Visually, Motorstorm is great too. Although everything has a subtle cartoony sheen to it (which is exaggerated for the cutscenes), the bulk of the game runs in realistic environments with some awesome destruction physics attached to them. It’s nicely balanced, however: you won’t get knocked off a bike by a stray brick, but if a building falls on you in any vehicle, you are out. Luckily, the game is quick to reset racers and get you back into the fray with a quick spot of boost – and managing your boost is key to winning races later on in the game. I got a brief look at the 3D mode too – all I can say is that I really does add a massive edge to the immersion of the title. Everything from dust clouds and dirt sprays, up to collapsing bridges and flying drivers projects brilliantly, and MA is a testament to where 3D gaming is heading.

Audio is good, if nothing standout – vehicles have a suitable amount of grunty sounds, and the voice acting is sufficiently hammy to carry the plot, all of which blends nicely with the generic soundtrack. The cutscenes tell a pretty fun story, though, even if a bit of a predictable one. But hey, I don’t remember there even being a plot in most of the racers I have played in the last few years.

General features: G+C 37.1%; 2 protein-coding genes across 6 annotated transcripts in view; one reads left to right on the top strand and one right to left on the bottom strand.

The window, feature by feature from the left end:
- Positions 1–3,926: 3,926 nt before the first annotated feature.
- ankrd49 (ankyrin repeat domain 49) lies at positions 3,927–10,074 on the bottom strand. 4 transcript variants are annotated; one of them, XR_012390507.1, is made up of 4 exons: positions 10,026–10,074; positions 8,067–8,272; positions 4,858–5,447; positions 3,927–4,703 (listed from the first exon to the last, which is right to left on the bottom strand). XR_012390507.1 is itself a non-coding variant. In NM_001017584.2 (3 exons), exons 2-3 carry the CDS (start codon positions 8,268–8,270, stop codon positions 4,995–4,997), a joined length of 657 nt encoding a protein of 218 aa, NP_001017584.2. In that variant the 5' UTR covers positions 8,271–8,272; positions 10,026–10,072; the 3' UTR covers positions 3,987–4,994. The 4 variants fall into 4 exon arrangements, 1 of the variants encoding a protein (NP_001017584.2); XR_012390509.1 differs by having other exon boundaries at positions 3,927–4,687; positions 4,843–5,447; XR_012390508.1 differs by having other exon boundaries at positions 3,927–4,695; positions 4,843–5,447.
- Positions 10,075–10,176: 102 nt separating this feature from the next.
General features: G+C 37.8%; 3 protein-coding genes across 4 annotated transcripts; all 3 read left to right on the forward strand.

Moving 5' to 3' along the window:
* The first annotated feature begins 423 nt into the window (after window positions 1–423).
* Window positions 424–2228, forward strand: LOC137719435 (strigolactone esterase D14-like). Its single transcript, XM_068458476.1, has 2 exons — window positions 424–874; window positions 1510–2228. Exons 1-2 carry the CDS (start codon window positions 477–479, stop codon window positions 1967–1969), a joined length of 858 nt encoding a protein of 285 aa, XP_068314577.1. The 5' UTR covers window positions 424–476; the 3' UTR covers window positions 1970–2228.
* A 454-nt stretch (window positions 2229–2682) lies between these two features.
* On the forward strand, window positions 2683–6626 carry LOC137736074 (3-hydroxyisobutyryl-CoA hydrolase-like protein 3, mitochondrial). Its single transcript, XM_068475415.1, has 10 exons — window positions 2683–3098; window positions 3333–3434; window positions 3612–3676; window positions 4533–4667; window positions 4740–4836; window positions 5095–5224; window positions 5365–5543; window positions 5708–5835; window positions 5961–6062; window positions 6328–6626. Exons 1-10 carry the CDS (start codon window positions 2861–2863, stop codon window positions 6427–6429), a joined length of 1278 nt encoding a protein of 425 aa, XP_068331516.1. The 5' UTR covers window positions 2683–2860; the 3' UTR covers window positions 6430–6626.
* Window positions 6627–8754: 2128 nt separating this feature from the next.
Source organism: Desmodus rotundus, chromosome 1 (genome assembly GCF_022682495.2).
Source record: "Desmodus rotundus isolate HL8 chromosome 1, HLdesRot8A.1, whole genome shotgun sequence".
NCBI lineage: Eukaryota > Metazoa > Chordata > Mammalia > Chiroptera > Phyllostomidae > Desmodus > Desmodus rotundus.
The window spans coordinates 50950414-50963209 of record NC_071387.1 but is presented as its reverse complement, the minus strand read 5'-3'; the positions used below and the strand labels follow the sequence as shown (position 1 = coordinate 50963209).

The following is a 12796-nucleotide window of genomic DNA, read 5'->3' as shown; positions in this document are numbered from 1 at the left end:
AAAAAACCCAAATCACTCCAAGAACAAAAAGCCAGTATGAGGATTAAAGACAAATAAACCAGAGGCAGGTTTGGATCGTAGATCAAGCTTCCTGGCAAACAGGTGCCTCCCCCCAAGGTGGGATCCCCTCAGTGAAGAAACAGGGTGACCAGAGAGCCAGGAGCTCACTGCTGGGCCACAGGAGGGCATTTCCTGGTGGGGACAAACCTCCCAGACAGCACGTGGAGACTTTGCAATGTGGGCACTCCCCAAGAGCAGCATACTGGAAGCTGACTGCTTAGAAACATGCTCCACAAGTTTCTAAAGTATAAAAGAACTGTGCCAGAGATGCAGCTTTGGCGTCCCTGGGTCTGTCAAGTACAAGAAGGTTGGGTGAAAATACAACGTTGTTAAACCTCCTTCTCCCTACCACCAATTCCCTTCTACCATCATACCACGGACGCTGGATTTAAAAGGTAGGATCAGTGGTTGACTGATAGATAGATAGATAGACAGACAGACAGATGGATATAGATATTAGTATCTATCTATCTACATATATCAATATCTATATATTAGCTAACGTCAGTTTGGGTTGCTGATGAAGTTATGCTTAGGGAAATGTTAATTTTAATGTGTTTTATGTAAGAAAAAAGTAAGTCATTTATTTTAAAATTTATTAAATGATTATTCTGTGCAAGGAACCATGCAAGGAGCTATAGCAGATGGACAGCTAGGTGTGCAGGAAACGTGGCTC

Motorstorm ApocalypseMultiplayer is really good fun too. Offering a blend of local and online modes, MA multiplayer also steals a few ideas from recent FPS blockbusters, offering a ranking system that unlocks goodies as you play. Online mode was quite good fun (up to 16 players!), with the unpredictability of the tracks causing dynamic shifts in prowess during a game, as often a disaster would occur between player groups, meaning everyone got some help (and hinderance!) as they played. For me, though, the real joy was home play with a couple of mates: racing games (alongside any sports titles) really are the best for sofa battles, and MA really shines here. 2 player split screen battles are the way forward, alongside a co-op mode for the campaign, and as ever, nothing beats the screaming and shouting with your mates during a series of epic races. I loved it, and it’s become a bit of a Thursday tradition already….

Motorstorm Apocalypse adds a fresh twist to the arcade racing genre, one which was rapidly losing its edge to racing simulators. It won’t convert die-hard engine tinkerers, but should certainly attract a lot of casual boy racers with its great blend of vehicles and action – the fun of the destructive tracks and the sheer joy of the multiplayer really should push this title up a lot of gamers lists. I wouldn’t call it a must-buy title – it’s a little too niche – but would certainly recommend anyone who likes multiplayer gaming to at least give it a rent.

The Good: Great arcade racing, blended with over the top destructive action; good multiplayer suite, with deep perks system; excellent graphics (with mental 3D!) and good overall presentation
The Bad: Not a lot of choice in single player; totally unrealistic, with rubberbanding which will put off racing enthusiasts; generic DJ soundtrack


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Silver Y AwardSilver Y Award
4 4 / 5